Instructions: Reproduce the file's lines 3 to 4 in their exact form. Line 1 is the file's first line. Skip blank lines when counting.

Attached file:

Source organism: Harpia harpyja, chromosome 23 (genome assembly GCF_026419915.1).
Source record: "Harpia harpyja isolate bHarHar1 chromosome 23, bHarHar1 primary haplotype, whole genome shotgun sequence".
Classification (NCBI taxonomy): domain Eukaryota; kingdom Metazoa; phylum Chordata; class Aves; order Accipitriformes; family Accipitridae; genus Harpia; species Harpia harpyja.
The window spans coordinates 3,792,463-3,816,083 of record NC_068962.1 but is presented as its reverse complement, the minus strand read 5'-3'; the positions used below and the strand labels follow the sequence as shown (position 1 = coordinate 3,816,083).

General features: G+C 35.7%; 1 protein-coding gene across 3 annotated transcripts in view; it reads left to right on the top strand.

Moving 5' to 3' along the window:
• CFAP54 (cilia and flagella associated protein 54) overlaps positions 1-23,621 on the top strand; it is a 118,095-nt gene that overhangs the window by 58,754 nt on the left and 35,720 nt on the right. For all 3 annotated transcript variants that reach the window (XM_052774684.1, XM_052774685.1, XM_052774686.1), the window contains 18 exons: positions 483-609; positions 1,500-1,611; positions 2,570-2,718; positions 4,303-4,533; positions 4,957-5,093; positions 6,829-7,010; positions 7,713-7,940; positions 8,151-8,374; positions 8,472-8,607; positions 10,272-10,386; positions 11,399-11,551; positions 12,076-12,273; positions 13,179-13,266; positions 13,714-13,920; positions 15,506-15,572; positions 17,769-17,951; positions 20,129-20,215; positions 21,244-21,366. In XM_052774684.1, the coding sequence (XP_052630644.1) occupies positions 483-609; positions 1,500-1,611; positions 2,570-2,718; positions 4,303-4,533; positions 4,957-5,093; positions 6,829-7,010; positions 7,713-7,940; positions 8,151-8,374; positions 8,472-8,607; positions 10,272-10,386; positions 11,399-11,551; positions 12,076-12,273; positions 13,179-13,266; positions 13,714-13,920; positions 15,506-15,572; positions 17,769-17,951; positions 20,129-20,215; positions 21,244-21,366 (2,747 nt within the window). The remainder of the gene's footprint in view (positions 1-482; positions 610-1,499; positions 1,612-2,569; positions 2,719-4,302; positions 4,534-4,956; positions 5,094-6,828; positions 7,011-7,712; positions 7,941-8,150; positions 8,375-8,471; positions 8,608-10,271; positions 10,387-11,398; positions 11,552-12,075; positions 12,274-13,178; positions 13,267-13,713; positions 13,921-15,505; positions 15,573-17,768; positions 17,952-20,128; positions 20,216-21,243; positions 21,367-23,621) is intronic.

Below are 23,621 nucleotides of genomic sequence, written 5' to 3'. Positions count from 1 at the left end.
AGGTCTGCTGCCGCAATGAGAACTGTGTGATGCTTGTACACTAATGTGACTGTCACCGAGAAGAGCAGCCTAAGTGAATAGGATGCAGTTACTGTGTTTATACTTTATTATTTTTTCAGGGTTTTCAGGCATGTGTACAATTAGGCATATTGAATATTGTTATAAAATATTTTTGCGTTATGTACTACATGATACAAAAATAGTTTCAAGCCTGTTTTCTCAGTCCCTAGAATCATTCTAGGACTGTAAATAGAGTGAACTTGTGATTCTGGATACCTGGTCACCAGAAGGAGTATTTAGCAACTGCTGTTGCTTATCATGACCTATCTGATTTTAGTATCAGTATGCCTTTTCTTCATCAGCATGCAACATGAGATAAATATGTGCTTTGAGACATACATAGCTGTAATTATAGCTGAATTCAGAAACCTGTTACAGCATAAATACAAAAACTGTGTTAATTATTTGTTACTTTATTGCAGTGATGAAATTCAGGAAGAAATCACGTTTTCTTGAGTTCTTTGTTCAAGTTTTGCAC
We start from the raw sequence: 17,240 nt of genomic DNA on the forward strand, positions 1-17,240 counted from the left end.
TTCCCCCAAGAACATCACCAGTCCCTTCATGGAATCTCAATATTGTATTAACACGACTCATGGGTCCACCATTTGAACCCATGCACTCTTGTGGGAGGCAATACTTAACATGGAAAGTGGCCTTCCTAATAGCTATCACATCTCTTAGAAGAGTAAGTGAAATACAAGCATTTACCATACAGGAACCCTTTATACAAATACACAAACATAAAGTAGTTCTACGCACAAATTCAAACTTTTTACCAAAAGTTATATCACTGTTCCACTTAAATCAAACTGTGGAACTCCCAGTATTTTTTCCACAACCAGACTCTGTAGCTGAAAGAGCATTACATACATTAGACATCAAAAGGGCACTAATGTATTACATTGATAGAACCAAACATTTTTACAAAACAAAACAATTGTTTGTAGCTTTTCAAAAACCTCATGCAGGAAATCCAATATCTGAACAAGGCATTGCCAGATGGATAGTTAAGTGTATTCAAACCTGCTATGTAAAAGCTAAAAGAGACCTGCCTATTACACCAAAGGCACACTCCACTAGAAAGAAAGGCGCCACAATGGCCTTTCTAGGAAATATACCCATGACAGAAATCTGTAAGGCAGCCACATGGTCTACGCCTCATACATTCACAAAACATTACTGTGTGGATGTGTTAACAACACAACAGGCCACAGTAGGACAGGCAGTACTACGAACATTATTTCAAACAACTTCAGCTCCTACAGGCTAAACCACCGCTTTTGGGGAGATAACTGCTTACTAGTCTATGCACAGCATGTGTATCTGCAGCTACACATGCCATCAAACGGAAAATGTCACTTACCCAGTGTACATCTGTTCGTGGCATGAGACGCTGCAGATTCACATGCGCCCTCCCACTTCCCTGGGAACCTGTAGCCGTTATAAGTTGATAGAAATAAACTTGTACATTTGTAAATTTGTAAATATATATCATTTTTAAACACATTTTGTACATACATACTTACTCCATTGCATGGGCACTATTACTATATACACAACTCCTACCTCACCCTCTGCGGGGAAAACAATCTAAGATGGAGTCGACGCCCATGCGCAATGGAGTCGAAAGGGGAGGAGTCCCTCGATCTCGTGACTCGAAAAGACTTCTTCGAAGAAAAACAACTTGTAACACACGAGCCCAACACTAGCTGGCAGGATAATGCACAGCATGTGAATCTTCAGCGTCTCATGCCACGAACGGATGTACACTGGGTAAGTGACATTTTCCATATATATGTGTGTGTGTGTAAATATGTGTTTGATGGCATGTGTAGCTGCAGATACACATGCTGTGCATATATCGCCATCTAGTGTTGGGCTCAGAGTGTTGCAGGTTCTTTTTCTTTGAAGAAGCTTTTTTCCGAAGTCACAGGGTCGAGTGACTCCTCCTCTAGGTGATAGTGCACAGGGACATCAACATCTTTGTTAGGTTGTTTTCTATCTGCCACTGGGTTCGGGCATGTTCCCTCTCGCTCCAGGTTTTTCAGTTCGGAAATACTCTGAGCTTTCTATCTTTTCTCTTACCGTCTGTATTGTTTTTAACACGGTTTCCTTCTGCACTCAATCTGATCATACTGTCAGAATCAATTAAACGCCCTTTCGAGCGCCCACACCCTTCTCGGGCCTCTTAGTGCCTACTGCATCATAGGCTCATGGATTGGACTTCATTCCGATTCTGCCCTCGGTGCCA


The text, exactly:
Classification (NCBI taxonomy): domain Eukaryota; kingdom Metazoa; phylum Chordata; class Aves; order Accipitriformes; family Accipitridae; genus Harpia; species Harpia harpyja.
The window spans coordinates 3,792,463-3,816,083 of record NC_068962.1 but is presented as its reverse complement, the minus strand read 5'-3'; the positions used below and the strand labels follow the sequence as shown (position 1 = coordinate 3,816,083).